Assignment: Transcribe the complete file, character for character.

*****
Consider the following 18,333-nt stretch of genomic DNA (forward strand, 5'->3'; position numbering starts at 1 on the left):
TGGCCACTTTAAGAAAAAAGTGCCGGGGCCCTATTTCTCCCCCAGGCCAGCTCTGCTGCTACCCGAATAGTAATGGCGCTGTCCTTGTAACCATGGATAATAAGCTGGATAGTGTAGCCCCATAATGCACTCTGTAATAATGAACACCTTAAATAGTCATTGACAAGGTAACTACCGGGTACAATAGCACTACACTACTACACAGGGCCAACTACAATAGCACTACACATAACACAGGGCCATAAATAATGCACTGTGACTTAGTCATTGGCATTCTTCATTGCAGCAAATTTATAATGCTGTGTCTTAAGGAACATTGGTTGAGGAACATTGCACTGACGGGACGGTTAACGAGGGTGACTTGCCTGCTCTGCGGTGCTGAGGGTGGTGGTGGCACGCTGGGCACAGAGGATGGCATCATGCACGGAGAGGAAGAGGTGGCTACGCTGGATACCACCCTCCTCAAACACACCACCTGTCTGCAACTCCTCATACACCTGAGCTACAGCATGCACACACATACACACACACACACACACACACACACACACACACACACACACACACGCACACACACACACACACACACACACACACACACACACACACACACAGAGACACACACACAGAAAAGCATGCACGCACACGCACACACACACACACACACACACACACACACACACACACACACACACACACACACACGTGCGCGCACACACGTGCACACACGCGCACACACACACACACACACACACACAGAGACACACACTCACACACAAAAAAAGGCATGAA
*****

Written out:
Consider the following 18,333-nt stretch of genomic DNA (forward strand, 5'->3'; position numbering starts at 1 on the left):
TGGCCACTTTAAGAAAAAAGTGCCGGGGCCCTATTTCTCCCCCAGGCCAGCTCTGCTGCTACCCGAATAGTAATGGCGCTGTCCTTGTAACCATGGATAATAAGCTGGATAGTGTAGCCCCATAATGCACTCTGTAATAATGAACACCTTAAATAGTCATTGACAAGGTAACTACCGGGTACAATAGCACTACACTACTACACAGGGCCAACTACAATAGCACTACACATAACACAGGGCCATAAATAATGCACTGTGACTTAGTCATTGGCATTCTTCATTGCAGCAAATTTATAATGCTGTGTCTTAAGGAACATTGGTTGAGGAACATTGCACTGACGGGACGGTTAACGAGGGTGACTTGCCTGCTCTGCGGTGCTGAGGGTGGTGGTGGCACGCTGGGCACAGAGGATGGCATCATGCACGGAGAGGAAGAGGTGGCTACGCTGGATACCACCCTCCTCAAACACACCACCTGTCTGCAACTCCTCATACACCTGAGCTACAGCATGCACACACATACACACACACACACACACACACACACACACACACACACACACACACGCACACACACACACACACACACACACACACACACACACACACACACAGAGACACACACACAGAAAAGCATGCACGCACACGCACACACACACACACACACACACACACACACACACACACACACACACACACACACACGTGCGCGCACACACGTGCACACACGCGCACACACACACACACACACACACACAGAGACACACACTCACACACAAAAAAAGGCATGAA